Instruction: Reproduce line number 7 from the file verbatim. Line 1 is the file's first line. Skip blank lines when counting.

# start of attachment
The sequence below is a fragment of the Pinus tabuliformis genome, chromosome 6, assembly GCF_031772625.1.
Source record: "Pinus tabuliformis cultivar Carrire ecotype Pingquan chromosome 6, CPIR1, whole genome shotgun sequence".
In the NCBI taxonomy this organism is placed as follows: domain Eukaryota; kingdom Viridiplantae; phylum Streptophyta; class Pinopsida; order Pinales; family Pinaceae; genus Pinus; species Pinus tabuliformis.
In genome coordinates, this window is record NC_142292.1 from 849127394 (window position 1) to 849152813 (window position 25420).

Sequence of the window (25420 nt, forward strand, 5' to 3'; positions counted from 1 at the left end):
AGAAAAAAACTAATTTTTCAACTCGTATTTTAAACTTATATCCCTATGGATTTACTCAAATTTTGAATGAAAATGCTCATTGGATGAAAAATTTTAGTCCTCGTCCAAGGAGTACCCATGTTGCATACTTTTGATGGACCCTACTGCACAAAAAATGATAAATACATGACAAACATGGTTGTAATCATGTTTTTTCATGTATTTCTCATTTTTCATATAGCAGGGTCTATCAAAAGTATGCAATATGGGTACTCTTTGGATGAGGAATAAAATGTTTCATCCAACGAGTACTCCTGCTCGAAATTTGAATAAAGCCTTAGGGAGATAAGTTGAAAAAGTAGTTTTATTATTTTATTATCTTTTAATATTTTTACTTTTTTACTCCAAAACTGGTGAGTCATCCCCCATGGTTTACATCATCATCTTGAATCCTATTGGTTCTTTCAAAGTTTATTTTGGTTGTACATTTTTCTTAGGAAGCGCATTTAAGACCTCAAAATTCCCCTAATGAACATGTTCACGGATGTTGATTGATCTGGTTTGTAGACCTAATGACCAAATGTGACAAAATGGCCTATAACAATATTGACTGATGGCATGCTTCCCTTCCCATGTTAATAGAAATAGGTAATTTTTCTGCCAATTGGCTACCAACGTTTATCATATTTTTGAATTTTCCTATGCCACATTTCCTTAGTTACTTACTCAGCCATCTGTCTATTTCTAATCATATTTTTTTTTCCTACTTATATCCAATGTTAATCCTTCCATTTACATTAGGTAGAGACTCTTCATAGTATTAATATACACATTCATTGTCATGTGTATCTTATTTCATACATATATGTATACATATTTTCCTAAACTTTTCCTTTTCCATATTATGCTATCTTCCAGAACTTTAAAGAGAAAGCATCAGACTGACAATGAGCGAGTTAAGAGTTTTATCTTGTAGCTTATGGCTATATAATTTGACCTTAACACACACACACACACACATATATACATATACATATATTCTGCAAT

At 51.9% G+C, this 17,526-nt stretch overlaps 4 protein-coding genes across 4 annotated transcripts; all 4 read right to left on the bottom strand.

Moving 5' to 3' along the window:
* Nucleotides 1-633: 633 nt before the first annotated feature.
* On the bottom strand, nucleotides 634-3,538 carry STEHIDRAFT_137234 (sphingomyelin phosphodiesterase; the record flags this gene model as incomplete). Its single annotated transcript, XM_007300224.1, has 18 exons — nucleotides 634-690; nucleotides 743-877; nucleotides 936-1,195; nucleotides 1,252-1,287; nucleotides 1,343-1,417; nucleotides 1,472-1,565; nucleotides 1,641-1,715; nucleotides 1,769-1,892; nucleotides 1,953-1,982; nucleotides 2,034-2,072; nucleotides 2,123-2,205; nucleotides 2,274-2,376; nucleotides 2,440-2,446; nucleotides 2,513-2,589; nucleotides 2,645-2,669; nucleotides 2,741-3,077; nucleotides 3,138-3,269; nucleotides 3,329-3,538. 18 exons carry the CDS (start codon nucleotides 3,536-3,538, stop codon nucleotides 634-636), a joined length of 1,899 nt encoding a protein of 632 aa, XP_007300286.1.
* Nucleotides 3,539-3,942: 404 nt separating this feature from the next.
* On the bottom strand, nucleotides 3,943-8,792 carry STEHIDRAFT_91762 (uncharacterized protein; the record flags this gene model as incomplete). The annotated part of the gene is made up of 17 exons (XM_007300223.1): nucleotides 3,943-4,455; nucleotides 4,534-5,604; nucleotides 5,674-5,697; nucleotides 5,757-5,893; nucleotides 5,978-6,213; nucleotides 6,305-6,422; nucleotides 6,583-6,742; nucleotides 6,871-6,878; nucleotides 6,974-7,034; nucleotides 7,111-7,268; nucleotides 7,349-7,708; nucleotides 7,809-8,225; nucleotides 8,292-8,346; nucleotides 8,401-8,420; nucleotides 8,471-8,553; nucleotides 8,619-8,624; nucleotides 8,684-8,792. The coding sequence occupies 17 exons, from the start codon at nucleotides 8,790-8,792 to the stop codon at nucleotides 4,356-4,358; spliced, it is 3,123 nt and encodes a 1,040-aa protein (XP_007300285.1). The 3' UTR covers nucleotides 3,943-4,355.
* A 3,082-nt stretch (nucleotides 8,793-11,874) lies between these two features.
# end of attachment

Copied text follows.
At 51.9% G+C, this 17,526-nt stretch overlaps 4 protein-coding genes across 4 annotated transcripts; all 4 read right to left on the bottom strand.